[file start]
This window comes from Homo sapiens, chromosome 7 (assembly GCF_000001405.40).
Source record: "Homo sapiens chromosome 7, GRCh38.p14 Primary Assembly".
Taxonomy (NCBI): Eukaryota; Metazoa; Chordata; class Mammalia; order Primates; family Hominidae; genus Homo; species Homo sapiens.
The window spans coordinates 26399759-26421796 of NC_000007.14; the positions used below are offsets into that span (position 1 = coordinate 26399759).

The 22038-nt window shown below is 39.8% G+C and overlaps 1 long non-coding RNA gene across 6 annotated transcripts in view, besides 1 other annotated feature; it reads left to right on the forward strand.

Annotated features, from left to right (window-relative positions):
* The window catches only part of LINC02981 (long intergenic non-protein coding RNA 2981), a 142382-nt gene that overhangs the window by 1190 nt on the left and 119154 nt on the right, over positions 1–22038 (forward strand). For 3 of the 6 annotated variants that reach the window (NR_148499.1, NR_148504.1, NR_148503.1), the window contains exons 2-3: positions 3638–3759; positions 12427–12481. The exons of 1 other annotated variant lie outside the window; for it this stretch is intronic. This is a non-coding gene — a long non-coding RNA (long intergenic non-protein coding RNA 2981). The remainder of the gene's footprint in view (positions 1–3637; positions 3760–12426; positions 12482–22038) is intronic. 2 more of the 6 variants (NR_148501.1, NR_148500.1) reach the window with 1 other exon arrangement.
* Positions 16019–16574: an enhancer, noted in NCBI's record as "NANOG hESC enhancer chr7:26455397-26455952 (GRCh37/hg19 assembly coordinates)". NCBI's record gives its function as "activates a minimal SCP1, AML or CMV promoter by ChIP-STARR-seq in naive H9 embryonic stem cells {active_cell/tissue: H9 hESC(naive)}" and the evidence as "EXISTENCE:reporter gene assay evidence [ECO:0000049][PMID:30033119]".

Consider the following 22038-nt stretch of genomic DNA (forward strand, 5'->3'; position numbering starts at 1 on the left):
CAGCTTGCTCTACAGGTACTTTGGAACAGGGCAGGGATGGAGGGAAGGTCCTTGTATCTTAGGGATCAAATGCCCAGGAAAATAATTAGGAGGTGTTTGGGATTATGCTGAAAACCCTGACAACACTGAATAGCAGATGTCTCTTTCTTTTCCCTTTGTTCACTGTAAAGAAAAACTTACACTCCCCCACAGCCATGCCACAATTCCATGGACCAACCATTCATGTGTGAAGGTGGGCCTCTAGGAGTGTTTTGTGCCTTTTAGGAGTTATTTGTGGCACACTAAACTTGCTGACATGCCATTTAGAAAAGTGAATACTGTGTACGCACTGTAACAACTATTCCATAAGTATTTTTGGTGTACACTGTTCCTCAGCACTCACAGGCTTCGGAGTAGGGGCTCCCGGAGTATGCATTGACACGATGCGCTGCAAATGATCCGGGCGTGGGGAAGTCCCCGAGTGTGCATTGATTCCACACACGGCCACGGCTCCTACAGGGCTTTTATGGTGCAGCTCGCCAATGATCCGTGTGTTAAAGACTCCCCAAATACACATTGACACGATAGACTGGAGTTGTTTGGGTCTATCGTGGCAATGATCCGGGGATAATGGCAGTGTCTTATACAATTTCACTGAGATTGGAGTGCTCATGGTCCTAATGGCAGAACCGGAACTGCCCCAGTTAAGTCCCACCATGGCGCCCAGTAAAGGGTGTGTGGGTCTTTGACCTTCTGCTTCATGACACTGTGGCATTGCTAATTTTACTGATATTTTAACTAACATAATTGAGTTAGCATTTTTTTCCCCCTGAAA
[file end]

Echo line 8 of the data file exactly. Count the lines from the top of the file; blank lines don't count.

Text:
* Positions 16019–16574: an enhancer, noted in NCBI's record as "NANOG hESC enhancer chr7:26455397-26455952 (GRCh37/hg19 assembly coordinates)". NCBI's record gives its function as "activates a minimal SCP1, AML or CMV promoter by ChIP-STARR-seq in naive H9 embryonic stem cells {active_cell/tissue: H9 hESC(naive)}" and the evidence as "EXISTENCE:reporter gene assay evidence [ECO:0000049][PMID:30033119]".